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Bill Kauffman was born on November 15 (also the birthday of Bobby Dandridge) in the otherwise forgettable year of 1959. He was an all-star Little League shortstop for the Lions Club Cubs but soon thereafter his talents eroded. After an idyllic childhood in his ancestral home of Batavia, New York, birthplace of Anti-Masonry, he was graduated from Batavia High School in 1977. He earned, more or less, a B.A. from the University of Rochester in 1981 and went therefrom to the staff of Senator Daniel Patrick Moynihan, the only dairy farmer in the U.S. Senate. Two and a half years later he left Moynihan’s staff a bohemian Main Street anarchist who loved the Beats, the New England transcendentalists, early 20th century local colorists (Sarah Orne Jewett his Maine gal), cowpunk music, and the crazy old America. Neil Diamond and Karen Carpenter, too, but don’t tell anyone. He bummed around out west for a while, sleeping in bus stations and writing derivative poetry in Salt Lake City flophouses (nah, he’s not a Mormon, just a BYU fan) before an ill-starred year in graduate school at the UR. He took a seminar with Christopher Lasch and thought on it. In the spring of 1985 he flew west to become an assistant editor with Reason magazine. He had great fun in Santa Barbara with that crew of congenial editors drinking far into the night at Eddie Van Cleeve’s Sportsman’s Lounge, but in ’86 he flew east to become the magazine’s Washington editor. Always homesick, Kauffman persuaded his lovely and talented wife Lucine, a Los Angelena, to move back to Batavia in 1988 in what he called a “one-year experiment”—the year to be measured, apparently, in Old Testament terms. They’re still there—or, more accurately, five miles north in Elba (apt name for an exile!), where Lucine is Town Supervisor. She may well be the highest-ranking Armenian-American elected official in the country, at least until the voters of California send Cher to the U.S. Senate. Take that, Turks! Lucine and Bill have a daughter, Gretel, 17, who writes and acts and plays piano and French horn. Their lab mutt, Victoria, whose tail graces the accompanying photo, is now departed, to their sorrow, but a cat, Duffy, darts in and out of the house when the mood strikes. Bill is the author of nine books: Every Man a King (Soho Press/1989), a novel, which was recently rescued from the remainder bin by a New York Sun article proclaiming it the best political satire of the last century (the Sun thereupon set); Country Towns of New York (McGraw-Hill/1994), a travel book about God’s country; America First! Its History, Culture and Politics (Prometheus/1995), a cultural history of isolationism which Benjamin Schwarz in the Atlantic called the best introduction to the American anti-imperialist tradition; With Good Intentions? Reflections on the Myth of Progress in America (Praeger/1998), his worst-seller, a sympathetic account of critics of highways, school consolidation, a standing army, and the Siren Progress; Dispatches from the Muckdog Gazette: A Mostly Affectionate Account of a Small Town’s Fight to Survive (Henry Holt/2003; Picador ppb. 2004), a memoirish book about his hometown which won the 2003 national “Sense of Place” award from Writers & Books; Look Homeward, America: In Search of Reactionary Radicals and Front-Porch Anarchists (ISI/2006), which the American Library Association named one of the best books of 2006 and which won the Andrew Eiseman Writers Award; Ain’t My America: The Long Noble History of Antiwar Conservatism and Middle American Anti-Imperialism (Henry Holt/ Metropolitan/2008), which Barnes & Noble named one of the best books of 2008; Forgotten Founder: Drunken Prophet: The Life of Luther Martin (ISI/2008), a biography of a brilliant dipsomaniacal Anti-Federalist who warned us this was gonna happen; and Bye Bye, Miss American Empire (Chelsea Green/2010), a cheerful account of dissolution. Bill is a regular contributor to the Wall Street Journal and a columnist for The American Conservative. He has written for numerous publications, including The American Scholar, the Los Angeles Times Book Review, The Nation, Chronicles, the Independent and The Spectator of London, Counterpunch, Orion, University Bookman, and Utne Reader. He is vice president of the Genesee County Baseball Club, which owns the Batavia Muckdogs of the New York-Penn Baseball League. Come summertime, he can be found in the 3rd base bleachers at Dwyer Stadium. He is also active in the officerless (of course) John Gardner Society. Bill is more handsome than the photo on this site would suggest. See books written by Bill Kauffman.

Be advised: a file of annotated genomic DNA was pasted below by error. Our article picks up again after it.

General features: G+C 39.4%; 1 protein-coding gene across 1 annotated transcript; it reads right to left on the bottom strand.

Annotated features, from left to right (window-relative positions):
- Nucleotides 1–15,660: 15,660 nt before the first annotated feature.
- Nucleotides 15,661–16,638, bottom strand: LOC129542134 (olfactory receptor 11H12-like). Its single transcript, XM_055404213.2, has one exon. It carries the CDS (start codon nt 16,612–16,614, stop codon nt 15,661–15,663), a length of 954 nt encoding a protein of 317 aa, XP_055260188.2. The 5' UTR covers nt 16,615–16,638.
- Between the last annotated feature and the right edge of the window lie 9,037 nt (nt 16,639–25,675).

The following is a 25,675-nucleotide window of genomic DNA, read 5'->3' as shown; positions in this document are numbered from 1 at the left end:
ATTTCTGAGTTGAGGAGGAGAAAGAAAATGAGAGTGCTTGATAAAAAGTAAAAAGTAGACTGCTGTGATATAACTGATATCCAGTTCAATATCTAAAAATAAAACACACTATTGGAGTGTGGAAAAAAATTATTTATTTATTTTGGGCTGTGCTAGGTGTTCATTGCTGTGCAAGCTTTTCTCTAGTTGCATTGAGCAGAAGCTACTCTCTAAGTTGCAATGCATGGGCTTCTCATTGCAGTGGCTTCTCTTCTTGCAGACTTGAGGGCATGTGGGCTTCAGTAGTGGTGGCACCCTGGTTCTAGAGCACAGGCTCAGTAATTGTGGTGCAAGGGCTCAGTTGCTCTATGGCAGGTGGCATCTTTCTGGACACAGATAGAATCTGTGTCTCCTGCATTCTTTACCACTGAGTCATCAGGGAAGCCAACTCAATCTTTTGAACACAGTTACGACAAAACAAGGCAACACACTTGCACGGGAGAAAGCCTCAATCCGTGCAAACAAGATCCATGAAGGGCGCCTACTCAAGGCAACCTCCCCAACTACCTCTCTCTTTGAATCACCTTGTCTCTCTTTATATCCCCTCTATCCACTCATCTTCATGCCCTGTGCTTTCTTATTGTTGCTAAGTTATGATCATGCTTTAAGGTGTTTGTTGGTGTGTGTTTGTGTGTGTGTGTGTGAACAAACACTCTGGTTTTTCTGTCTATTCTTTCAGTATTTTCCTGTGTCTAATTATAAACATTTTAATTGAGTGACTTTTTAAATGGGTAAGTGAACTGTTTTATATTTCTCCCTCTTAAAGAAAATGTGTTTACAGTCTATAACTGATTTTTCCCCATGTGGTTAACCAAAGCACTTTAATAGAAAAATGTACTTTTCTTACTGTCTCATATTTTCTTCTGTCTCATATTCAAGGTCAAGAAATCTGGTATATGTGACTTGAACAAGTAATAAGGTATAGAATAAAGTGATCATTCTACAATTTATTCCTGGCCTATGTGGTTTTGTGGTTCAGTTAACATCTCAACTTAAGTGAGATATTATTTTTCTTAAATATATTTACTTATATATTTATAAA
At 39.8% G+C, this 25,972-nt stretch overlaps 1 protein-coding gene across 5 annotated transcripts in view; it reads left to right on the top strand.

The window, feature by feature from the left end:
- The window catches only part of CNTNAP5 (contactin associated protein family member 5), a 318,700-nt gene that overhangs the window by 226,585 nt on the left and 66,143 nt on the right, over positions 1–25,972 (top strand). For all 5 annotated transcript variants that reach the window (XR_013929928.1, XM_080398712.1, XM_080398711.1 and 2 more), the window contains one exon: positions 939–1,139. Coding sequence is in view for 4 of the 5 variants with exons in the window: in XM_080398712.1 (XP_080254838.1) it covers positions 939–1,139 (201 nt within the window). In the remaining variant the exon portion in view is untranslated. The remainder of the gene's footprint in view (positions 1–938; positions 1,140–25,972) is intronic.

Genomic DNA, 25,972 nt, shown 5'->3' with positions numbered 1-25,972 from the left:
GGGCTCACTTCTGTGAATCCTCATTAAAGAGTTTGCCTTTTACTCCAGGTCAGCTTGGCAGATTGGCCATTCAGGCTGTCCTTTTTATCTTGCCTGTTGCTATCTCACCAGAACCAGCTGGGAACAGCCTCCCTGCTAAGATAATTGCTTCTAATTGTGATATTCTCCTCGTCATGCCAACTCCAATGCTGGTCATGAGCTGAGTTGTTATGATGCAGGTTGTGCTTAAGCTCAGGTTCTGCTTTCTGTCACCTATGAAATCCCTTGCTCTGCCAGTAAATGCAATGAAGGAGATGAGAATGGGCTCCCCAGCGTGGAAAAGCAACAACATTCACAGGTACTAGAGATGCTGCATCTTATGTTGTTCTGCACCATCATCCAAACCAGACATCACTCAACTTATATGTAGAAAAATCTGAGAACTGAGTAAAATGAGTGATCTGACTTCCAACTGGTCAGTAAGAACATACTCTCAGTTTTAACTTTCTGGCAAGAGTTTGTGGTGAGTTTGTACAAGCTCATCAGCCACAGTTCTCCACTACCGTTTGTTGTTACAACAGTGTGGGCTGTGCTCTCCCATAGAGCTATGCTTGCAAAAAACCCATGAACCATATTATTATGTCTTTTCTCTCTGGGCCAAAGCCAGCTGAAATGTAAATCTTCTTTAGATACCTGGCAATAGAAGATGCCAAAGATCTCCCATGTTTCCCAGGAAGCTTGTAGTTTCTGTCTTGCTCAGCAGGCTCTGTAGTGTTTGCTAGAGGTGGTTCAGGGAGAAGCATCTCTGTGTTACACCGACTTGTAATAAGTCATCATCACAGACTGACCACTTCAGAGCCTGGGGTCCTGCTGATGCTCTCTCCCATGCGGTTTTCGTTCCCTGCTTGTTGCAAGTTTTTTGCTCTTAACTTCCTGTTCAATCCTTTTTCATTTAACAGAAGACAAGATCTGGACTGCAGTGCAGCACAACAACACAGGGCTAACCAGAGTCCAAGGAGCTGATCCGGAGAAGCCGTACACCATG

1. “Despite his lack of interest in the arcana of 19th-century Anti-Masonry, George was an editorial master of concision and concinnity.”

    What book on the arcana of 19th-century Anti-Masonry are we talking about? If your book is about a place in upstate New York that might be the right place, but that’s not a subject of your book, is it?

    (I don’t know that I’ll read Bettyville, though from your description it sounds like it would be worth reading.)